Prior to the distribution of the COVID-19 vaccines, adults 65+ accounted for 14% of the COVID-19 infections in the U.S., yet they comprised 80% of the COVID-19 deaths. There was no question, therefore, that older adults would need to be prioritized to receive the COVID-19 vaccine. However, little attention was given as to how this group would actually access the vaccine or to the fact that societal structures have historically hampered this vulnerable population from equitable access to needed resources and services.
Structural inequity refers to the systematic disadvantage of one social group compared to other groups with whom they coexist, and it is deeply embedded in the fabric of society in which resources and opportunities are differentially allocated. The most commonly disadvantaged groups affected by structural inequities are older adults, racial/ethnic minorities, low-income groups, socially isolated and homebound individuals, and those who live in rural settings.
In the case of older adults’ access to the COVID-19 vaccine, this inequity especially occurs in relation to barriers around internet use, transportation, and digital literacy. For example, although the internet was the primary source for scheduling vaccine appointments early on in the pandemic, in 2018, more than 1 in every 4 Medicare beneficiaries did not have access to the internet. Those without internet access were more likely to be 85 years or older, members of racial or ethnic minority communities, and those from low-income households. The average monthly cost of internet access is about $70, which can be out of reach for people with limited incomes. And for the almost 13.8 million older adults in the U.S. who live alone, asking for help with tasks such as registering online for a vaccine or getting to the appointment may not have been an option. In addition, between 2 million and 4.4 million older adults are homebound. Most are in their 80s and have multiple medical conditions, such as heart failure, cancer, and chronic lung disease, and many are also functionally limited and cognitively impaired, making it difficult for them to travel to appointments and wait in long lines to get the vaccine.
Vaccine access, however, is just a microcosm of the structural inequities experienced by older adults and particularly those with fewer resources. These inequities exist in access to healthcare (e.g., lack of accessible pharmacies, hospitals, and providers), in availability of healthy foods (e.g., more likely to see a bodega in low-income communities than a Whole Foods store), in opportunities for socialization (e.g., walkable neighborhoods that are clean and safe), in a lack of affordable housing, and in a lack of access to community resources (e.g., parks, schools).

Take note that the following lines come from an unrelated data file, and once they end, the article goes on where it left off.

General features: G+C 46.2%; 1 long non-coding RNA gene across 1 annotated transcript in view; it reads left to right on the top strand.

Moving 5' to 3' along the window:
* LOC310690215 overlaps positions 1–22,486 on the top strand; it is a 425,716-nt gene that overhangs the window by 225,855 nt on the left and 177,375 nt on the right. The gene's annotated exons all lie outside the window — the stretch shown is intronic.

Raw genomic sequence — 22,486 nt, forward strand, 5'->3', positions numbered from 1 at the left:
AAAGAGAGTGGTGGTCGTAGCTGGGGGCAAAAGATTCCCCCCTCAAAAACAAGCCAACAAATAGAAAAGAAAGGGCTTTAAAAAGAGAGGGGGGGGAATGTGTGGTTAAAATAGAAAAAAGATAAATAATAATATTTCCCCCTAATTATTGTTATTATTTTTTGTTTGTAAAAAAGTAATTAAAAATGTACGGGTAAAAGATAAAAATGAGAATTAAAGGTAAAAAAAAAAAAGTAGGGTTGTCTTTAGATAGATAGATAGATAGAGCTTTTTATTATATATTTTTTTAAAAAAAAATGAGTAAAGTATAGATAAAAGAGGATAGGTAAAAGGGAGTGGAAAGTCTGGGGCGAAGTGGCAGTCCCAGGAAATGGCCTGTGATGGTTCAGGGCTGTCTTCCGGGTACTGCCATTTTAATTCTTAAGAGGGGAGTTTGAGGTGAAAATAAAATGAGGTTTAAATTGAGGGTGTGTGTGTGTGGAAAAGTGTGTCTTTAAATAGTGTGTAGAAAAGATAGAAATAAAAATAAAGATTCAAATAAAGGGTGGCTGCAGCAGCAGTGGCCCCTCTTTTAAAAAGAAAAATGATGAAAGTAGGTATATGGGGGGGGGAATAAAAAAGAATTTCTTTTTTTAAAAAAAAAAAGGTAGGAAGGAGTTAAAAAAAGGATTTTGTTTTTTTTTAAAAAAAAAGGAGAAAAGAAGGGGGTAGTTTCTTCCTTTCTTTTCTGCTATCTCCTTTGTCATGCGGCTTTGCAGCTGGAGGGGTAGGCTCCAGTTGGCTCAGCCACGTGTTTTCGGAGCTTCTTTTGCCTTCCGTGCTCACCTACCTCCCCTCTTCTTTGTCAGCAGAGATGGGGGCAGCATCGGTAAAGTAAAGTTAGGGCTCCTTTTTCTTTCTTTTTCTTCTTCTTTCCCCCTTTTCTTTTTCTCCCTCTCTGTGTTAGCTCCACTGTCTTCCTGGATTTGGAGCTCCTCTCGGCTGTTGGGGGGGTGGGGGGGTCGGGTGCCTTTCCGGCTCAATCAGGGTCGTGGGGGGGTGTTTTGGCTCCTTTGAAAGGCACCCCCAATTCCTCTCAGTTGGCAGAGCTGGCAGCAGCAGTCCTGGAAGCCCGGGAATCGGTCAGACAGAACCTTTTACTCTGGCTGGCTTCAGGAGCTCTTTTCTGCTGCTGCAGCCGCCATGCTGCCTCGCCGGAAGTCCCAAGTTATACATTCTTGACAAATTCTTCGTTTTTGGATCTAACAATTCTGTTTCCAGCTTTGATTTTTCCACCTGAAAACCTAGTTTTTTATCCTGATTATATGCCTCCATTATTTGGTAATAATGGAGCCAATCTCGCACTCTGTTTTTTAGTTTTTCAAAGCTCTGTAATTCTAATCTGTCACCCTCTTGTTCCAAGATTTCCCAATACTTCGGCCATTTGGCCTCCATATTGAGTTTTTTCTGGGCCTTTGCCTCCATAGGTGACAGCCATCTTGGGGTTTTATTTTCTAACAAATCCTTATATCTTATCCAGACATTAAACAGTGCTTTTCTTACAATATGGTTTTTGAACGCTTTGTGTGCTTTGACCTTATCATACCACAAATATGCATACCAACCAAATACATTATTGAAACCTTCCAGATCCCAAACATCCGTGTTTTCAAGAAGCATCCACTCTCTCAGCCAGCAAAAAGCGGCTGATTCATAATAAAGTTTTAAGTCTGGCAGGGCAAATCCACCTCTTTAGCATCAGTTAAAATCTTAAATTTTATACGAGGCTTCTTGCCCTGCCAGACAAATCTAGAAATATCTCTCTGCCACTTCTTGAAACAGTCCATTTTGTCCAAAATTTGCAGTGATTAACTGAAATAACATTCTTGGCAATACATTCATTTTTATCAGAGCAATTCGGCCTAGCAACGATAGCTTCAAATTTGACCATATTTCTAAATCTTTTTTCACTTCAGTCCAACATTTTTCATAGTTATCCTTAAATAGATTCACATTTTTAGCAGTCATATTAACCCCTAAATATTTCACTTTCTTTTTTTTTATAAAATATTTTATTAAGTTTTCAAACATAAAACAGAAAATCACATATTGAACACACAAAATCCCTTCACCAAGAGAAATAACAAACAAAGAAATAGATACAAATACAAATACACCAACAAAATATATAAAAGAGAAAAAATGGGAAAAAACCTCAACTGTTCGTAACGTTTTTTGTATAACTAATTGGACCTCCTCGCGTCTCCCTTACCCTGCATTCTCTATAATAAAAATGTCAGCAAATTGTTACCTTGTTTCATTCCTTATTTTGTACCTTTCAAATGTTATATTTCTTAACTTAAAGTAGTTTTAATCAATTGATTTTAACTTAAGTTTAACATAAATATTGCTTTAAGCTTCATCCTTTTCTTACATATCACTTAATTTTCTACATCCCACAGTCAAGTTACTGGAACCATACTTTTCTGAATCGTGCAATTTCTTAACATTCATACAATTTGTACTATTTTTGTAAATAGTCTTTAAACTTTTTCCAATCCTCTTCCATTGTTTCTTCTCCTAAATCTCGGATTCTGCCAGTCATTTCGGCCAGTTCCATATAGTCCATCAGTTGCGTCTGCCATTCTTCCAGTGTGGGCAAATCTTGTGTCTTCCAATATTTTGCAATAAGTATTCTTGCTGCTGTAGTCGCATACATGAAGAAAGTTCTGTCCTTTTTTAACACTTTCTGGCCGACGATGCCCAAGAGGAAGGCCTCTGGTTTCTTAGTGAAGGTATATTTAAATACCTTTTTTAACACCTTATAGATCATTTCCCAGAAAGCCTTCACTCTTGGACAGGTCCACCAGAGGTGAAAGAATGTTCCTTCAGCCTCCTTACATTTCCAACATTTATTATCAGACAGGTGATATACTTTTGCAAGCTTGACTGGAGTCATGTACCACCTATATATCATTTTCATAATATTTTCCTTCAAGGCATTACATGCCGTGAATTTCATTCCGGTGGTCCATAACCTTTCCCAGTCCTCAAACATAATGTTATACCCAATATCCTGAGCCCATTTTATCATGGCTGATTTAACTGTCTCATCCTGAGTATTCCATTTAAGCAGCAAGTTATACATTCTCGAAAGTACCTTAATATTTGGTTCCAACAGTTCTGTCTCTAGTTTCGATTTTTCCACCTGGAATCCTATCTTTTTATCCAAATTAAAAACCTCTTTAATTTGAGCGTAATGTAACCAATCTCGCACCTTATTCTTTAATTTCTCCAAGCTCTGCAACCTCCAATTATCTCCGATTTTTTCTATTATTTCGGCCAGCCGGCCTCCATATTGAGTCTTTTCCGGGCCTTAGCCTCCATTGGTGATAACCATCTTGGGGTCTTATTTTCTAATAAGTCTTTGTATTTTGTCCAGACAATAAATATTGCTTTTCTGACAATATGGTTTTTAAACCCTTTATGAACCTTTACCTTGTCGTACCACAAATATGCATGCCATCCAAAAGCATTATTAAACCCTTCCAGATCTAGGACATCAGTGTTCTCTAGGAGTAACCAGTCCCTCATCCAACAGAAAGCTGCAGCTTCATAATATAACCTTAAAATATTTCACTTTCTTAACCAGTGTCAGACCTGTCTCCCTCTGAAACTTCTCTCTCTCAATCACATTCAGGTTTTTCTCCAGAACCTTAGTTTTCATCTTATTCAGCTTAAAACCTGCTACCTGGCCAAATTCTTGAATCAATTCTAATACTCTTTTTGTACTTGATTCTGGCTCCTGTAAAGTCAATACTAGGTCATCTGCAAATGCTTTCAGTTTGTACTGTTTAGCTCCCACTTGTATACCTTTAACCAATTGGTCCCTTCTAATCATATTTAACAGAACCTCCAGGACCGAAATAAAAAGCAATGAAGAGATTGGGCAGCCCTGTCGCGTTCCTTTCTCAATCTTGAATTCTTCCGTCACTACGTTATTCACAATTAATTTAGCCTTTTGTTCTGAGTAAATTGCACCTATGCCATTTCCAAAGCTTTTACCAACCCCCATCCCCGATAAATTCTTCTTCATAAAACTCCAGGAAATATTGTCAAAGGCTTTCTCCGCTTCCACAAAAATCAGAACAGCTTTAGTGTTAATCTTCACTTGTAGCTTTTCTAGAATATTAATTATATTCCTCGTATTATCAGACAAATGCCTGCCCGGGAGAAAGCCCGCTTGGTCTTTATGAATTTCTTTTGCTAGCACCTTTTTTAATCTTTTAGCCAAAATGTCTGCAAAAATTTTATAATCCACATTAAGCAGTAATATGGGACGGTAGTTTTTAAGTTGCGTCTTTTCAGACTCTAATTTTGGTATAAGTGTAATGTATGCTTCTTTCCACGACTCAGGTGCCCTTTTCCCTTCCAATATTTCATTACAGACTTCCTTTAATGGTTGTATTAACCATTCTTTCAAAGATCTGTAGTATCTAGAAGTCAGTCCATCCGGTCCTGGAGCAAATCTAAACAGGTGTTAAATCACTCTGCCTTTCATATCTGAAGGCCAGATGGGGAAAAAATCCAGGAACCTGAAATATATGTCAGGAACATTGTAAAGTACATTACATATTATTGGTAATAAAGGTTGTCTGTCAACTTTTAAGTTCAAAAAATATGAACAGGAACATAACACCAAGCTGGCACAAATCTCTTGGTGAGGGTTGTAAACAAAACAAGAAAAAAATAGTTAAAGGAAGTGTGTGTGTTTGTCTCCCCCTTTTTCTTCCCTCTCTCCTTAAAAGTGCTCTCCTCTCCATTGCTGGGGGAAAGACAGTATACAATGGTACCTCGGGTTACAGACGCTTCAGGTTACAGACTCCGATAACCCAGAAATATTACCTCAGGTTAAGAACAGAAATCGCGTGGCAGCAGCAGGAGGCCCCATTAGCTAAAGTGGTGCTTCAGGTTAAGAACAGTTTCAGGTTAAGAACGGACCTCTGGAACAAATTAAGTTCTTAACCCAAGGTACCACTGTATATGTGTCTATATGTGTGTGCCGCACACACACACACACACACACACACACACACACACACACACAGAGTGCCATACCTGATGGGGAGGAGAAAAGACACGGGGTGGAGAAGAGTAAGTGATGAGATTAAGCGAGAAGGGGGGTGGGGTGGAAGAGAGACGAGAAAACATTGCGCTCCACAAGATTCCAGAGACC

Fig 1. Communities in action: Pathways to health equity. National Academies Press, 2017
The conceptual model titled, Communities in action: Pathways to health equity, and developed by the National Academies can help in working towards community solutions to promote health equity for older adults (Figure 1). First, we need to understand the context in which health inequities exist, which is the outermost circle and background. Structural inequities encompass policy, law, governance, and culture, as well as race, ethnicity, gender or gender identity, class, sexual orientation, and other domains, any of which can refer to actual or assumed characteristics.
These structural inequities produce systematic disadvantages, which lead to inequitable access to the social determinants of health (e.g., transportation, housing, financial resources, and healthy physical environments) and ultimately shape health outcomes. Structural inequity is an umbrella concept that encompasses specific mechanisms that operate on the intrapersonal, interpersonal, institutional, community, and systemic levels of a socioecological model (Figure 2).
Fig 2. SOURCE: Concept from McLeroy et al., 1988.
The COVID-19 pandemic has provided a microscopic view of how structural inequities affect the vulnerable older adult population. We must now address the deeper, more entrenched barriers that hamper their equitable access to services and resources, not only in relation to the COVID-19 vaccine, but in many areas that affect their overall health and well-being.
View the entire HIGN November newsletter here